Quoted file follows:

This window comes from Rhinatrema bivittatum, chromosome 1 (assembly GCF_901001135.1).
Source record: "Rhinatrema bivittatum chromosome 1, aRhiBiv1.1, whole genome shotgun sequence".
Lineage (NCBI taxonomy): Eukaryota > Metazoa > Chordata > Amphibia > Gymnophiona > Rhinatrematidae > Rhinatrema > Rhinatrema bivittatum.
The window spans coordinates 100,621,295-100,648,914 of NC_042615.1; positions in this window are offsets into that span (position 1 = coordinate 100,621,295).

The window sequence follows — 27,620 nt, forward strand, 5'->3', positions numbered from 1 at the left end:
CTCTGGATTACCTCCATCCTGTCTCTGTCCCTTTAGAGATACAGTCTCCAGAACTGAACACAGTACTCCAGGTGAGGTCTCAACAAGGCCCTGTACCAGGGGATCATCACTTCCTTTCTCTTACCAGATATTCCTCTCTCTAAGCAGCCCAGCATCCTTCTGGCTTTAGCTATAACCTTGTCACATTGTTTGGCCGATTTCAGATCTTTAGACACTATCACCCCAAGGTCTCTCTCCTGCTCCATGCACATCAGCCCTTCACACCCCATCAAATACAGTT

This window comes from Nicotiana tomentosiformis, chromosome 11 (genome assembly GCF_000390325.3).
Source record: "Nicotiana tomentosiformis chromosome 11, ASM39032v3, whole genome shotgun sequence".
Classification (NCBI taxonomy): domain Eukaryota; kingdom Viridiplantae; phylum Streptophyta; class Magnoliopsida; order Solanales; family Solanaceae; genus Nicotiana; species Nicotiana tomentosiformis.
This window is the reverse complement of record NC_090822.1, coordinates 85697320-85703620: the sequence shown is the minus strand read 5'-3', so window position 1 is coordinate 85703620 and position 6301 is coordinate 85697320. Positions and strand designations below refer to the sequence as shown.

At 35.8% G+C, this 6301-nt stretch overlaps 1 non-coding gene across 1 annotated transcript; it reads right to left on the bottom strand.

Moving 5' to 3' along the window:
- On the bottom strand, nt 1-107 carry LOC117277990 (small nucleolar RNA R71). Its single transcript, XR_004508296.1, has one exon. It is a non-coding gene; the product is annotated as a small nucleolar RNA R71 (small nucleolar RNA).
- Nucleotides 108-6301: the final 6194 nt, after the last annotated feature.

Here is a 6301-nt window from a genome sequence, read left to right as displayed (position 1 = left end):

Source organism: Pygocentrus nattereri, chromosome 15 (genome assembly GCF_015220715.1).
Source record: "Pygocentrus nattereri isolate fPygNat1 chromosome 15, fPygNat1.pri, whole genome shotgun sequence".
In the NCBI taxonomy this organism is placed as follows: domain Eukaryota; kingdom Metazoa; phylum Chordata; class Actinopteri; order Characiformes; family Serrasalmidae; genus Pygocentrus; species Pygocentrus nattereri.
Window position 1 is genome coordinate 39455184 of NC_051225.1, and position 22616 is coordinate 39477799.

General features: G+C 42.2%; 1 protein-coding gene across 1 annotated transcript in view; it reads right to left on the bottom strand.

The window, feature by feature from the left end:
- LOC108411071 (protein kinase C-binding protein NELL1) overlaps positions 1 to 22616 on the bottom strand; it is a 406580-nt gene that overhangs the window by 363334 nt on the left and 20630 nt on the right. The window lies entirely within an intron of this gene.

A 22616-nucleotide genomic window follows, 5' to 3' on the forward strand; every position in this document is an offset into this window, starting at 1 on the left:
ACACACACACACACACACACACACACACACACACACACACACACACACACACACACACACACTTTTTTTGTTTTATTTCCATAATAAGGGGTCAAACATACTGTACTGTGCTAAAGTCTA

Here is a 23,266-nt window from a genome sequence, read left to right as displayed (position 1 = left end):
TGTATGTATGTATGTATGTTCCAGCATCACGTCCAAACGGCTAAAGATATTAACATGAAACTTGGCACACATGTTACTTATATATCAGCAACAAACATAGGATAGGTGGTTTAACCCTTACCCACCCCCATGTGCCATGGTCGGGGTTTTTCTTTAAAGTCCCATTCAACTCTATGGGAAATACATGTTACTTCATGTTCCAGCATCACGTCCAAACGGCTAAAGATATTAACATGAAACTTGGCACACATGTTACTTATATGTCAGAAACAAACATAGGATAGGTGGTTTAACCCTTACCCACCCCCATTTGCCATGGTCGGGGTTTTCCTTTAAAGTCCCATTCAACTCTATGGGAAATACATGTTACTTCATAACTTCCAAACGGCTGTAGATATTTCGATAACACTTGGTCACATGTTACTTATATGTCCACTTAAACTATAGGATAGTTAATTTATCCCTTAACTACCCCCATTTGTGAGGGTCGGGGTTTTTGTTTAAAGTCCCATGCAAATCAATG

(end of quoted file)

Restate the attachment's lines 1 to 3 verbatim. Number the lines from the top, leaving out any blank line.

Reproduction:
This window comes from Rhinatrema bivittatum, chromosome 1 (assembly GCF_901001135.1).
Source record: "Rhinatrema bivittatum chromosome 1, aRhiBiv1.1, whole genome shotgun sequence".
Lineage (NCBI taxonomy): Eukaryota > Metazoa > Chordata > Amphibia > Gymnophiona > Rhinatrematidae > Rhinatrema > Rhinatrema bivittatum.